Increase in mortgage borrowing costs for English households

The BoE has recently increased the interest rate for the twelfth time in the past months. The increase in the price of goods and food in this country’s stores has replaced the rise in the price of energy carriers in the inflation priorities of the Bank of England. It has become the primary concern of the officials of this bank. Economists believe the Bank of England has set the stage for further increases in borrowing costs on mortgages and loans for millions of households.


The highest UK inflation rate in the last 40 years

The information and data published by the Bank of England show that the annual inflation rate in this country increased to 11.1% last October and recorded the highest rate in more than 40 years. This event happened after energy prices and food bills increased worldwide the previous year, and the reason was due to the difficulties that arose after the war between Russia and Ukraine regarding restrictions on the supply of needs and the lifting of quarantine after The spread of the covid-19 virus infection has subsided.


Rishi Sunak’s government’s ban on raising wages

In response to these data, Jeremy Hunt, the Chancellor of the Exchequer, said that his main priority is to curb inflation so that the salaries and benefits received by the people have more purchasing power. However, Prime Minister Rishi Sunak’s conservative government insists that increasing the salaries of government employees in the context of rising inflation will further fuel inflation.

The increase in the unemployment rate in the UK in recent months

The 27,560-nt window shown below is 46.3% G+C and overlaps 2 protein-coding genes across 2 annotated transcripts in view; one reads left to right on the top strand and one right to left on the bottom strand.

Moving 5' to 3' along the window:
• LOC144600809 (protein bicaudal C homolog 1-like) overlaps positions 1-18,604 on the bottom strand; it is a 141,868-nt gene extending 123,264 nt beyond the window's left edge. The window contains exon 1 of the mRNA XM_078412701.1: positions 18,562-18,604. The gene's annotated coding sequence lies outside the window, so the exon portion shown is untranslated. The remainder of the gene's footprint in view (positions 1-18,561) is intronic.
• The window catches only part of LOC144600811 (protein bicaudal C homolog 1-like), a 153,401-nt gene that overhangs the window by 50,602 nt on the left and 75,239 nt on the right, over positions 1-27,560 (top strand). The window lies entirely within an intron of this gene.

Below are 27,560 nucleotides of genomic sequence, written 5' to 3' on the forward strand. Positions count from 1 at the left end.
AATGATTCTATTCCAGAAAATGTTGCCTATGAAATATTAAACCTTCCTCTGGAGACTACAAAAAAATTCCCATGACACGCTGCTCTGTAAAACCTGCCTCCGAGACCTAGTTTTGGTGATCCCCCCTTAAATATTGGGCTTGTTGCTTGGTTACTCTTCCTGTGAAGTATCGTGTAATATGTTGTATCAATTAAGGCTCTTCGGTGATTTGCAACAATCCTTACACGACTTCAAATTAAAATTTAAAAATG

The situation in the UK is worrisome as the unemployment rate reached 3.7% in December last year and has been on a steady rise for three consecutive months since September. Moreover, workers’ pay is being further strained by rapidly increasing inflation, leading to widespread unrest and protests across the country. Additionally, in October of the previous year, government employee strikes resulted in the highest number of lost working days in over a decade.


International Monetary Fund forecast of the UK economy

The International Monetary Fund (IMF) has predicted that UK’s economic growth this year will be worse than that of all major economies in the world. According to the estimate of this international body, the financial situation of the UK will be worse than all the other 19 members of the G20 group. This means that UK’s economic growth will be even lower than that of Russia, which faces tough Western sanctions. The International Monetary Fund says the UK economy will shrink by around three-tenths of a per cent in 2023 and grow by one per cent next year.


The continuation of the UK economic recession in 2024

As the wave of strikes in the UK intensifies and economic growth in the Eurozone decreases, it is anticipated that the UK’s economic recession will persist until 2024. Trade unions in the country are preparing for more widespread strikes due to the government’s failure to support and increase salaries for employees across various sectors. Nurses, locomotive drivers, train workers, border guards, post office workers, and other departments are planning to halt work through strikes. As a result, we can expect a fresh round of protests and strikes in the coming weeks.